Impacts of atmospheric mean zonal flows on equatorial perturbations laterally forced by extratropical mobile sources in a linear model are examined. An analytical solution of the model with a constant mean zonal flow reveals that amplitudes of forced waves can be significantly modulated by the mean zonal flow through its Doppler-shift effect on the forcing frequency. In general, amplitudes of westward-propagating waves, such as the Rossby and mixed Rossby–gravity waves, tend to be larger in mean westerlies than in mean easterlies for low-frequency forcing but smaller in mean westerlies for high-frequency forcing. The opposite dependence on the mean zonal flow applies to eastward-propagating waves, such as the Kelvin wave. The model numerical solutions show that the spatial structure of the laterally forced equatorial perturbation as a whole is sensitive to the mean zonal flow. Particularly, a substantial zonal variation in the equatorial perturbation occurs when the mean zonal flow varies in longitude. The main conclusion of this study emphasizes that the impact of the mean zonal flow on different equatorial waves is generally not the same and also varies with the forcing frequency. The study supports the speculation that the mean-flow impact is a contributing factor to the coherence between the longitudinal distributions of the atmospheric mean zonal wind field and laterally forced wave activity observed in the tropical upper troposphere.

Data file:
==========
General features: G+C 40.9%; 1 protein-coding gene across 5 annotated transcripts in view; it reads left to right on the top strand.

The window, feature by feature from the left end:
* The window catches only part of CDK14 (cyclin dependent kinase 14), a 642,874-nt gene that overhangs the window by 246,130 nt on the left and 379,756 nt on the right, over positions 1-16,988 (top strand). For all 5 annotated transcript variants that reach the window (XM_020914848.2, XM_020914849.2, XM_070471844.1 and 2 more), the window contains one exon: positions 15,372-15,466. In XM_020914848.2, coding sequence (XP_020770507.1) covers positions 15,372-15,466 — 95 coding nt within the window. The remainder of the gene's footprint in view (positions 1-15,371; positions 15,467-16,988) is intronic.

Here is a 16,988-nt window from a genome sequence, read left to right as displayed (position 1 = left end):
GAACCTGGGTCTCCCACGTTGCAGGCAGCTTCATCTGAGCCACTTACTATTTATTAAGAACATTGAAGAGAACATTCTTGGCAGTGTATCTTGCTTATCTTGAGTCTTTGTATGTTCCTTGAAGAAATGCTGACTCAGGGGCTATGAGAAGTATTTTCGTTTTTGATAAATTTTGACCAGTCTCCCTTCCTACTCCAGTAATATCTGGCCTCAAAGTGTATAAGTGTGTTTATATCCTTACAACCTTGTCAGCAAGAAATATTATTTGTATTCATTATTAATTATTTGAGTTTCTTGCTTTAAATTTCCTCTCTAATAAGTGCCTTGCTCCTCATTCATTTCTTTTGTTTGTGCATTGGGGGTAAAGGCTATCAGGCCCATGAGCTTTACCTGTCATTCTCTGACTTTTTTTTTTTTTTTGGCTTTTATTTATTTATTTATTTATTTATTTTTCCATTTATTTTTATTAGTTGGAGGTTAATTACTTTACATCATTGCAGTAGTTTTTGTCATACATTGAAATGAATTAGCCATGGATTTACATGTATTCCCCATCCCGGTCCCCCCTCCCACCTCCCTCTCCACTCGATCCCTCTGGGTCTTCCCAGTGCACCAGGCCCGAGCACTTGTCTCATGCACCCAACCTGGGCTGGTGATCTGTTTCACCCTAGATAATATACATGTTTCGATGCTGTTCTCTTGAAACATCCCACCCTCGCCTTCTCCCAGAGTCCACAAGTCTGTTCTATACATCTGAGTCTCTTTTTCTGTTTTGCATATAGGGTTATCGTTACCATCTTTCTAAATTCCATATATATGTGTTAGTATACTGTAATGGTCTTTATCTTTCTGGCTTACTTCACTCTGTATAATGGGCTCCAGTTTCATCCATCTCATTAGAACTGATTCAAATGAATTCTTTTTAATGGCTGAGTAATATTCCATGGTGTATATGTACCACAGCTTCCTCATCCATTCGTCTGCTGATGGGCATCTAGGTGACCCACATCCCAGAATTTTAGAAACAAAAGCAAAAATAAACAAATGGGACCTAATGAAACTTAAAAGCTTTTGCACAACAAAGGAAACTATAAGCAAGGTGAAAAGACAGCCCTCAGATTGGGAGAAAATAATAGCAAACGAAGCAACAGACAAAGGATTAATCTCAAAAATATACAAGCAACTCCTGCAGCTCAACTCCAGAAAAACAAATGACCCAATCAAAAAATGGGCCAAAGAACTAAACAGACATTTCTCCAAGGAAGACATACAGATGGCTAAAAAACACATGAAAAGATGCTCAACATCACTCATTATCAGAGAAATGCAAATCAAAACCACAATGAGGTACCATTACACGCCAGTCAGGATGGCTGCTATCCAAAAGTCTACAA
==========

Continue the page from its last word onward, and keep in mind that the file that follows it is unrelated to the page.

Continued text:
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Chidong Zhang and Jian Ling

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This study explores the extent to which the dynamical structure of the Madden–Julian oscillation (MJO), its evolution, and its connection to diabatic heating can be described in terms of potential vorticity (PV). The signature PV structure of the MJO is an equatorial quadrupole of cyclonic and anticyclonic PV that tilts westward and poleward. This PV quadrupole is closely related to positive and negative anomalies in precipitation that are in a swallowtail pattern extending eastward along the equator and splitting into off-equatorial branches westward. Two processes dominate the generation of MJO PV. One is linear, involving MJO diabatic heating alone. The other is nonlinear, involving diabatic heating and relative vorticity of perturbations spectrally outside the MJO domain but spatially constrained to the MJO convective envelope. The MJO is thus partially a self-sustaining system and partially a consequence of scale interaction of MJO-constrained stochastic processes. Convective initiation of the MJO over the Indian Ocean features a swallowtail pattern of negative anomalous precipitation and associated anticyclonic PV anomalies at the early stage, and increasing cyclonic PV generation straddling the equator in the midtroposphere due to increasing positive anomalies in precipitation. These lead to the swallowtail pattern in positive anomalous precipitation and the associated PV quadrupole that signifies the fully developed MJO. The equatorial Kelvin and Rossby waves bear PV structures distinct from that of the MJO. They contribute insignificantly to the structure and generation of MJO PV. Solely based on the PV analysis, a hypothesis is proposed that the fundamental dynamics of the MJO depends on neither Kelvin nor Rossby waves.

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Atul Kapur and Chidong Zhang